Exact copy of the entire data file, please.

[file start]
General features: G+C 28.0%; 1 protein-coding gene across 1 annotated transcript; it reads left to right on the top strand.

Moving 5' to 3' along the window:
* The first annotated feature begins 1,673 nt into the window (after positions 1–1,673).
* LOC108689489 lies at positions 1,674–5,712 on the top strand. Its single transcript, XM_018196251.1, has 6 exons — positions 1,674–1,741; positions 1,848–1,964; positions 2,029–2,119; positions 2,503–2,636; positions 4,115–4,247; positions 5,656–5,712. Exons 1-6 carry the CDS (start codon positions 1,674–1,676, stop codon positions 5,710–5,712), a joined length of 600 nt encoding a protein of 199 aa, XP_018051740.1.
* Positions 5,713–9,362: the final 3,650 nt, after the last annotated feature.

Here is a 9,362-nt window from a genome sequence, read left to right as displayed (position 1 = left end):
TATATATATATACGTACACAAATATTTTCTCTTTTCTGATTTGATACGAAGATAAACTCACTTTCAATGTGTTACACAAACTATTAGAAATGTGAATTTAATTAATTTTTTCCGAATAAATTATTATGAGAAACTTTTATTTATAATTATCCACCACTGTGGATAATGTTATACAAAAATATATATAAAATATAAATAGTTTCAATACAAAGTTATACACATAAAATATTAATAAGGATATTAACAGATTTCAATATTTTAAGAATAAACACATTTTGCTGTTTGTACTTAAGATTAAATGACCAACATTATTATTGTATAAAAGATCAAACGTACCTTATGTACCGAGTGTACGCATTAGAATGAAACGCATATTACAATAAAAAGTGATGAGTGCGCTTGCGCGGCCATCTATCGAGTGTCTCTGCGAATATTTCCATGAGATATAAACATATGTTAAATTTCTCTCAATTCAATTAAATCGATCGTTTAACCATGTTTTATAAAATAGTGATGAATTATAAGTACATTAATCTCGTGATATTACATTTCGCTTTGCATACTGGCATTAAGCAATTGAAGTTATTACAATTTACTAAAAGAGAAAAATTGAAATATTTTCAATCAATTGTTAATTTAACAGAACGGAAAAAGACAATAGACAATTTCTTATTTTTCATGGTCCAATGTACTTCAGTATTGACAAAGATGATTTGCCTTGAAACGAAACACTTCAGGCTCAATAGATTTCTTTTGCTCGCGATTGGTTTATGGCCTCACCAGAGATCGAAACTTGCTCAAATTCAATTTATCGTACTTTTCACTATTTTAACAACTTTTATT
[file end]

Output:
General features: G+C 28.0%; 1 protein-coding gene across 1 annotated transcript; it reads left to right on the top strand.

Moving 5' to 3' along the window:
* The first annotated feature begins 1,673 nt into the window (after positions 1–1,673).
* LOC108689489 lies at positions 1,674–5,712 on the top strand. Its single transcript, XM_018196251.1, has 6 exons — positions 1,674–1,741; positions 1,848–1,964; positions 2,029–2,119; positions 2,503–2,636; positions 4,115–4,247; positions 5,656–5,712. Exons 1-6 carry the CDS (start codon positions 1,674–1,676, stop codon positions 5,710–5,712), a joined length of 600 nt encoding a protein of 199 aa, XP_018051740.1.
* Positions 5,713–9,362: the final 3,650 nt, after the last annotated feature.

Here is a 9,362-nt window from a genome sequence, read left to right as displayed (position 1 = left end):
TATATATATATACGTACACAAATATTTTCTCTTTTCTGATTTGATACGAAGATAAACTCACTTTCAATGTGTTACACAAACTATTAGAAATGTGAATTTAATTAATTTTTTCCGAATAAATTATTATGAGAAACTTTTATTTATAATTATCCACCACTGTGGATAATGTTATACAAAAATATATATAAAATATAAATAGTTTCAATACAAAGTTATACACATAAAATATTAATAAGGATATTAACAGATTTCAATATTTTAAGAATAAACACATTTTGCTGTTTGTACTTAAGATTAAATGACCAACATTATTATTGTATAAAAGATCAAACGTACCTTATGTACCGAGTGTACGCATTAGAATGAAACGCATATTACAATAAAAAGTGATGAGTGCGCTTGCGCGGCCATCTATCGAGTGTCTCTGCGAATATTTCCATGAGATATAAACATATGTTAAATTTCTCTCAATTCAATTAAATCGATCGTTTAACCATGTTTTATAAAATAGTGATGAATTATAAGTACATTAATCTCGTGATATTACATTTCGCTTTGCATACTGGCATTAAGCAATTGAAGTTATTACAATTTACTAAAAGAGAAAAATTGAAATATTTTCAATCAATTGTTAATTTAACAGAACGGAAAAAGACAATAGACAATTTCTTATTTTTCATGGTCCAATGTACTTCAGTATTGACAAAGATGATTTGCCTTGAAACGAAACACTTCAGGCTCAATAGATTTCTTTTGCTCGCGATTGGTTTATGGCCTCACCAGAGATCGAAACTTGCTCAAATTCAATTTATCGTACTTTTCACTATTTTAACAACTTTTATT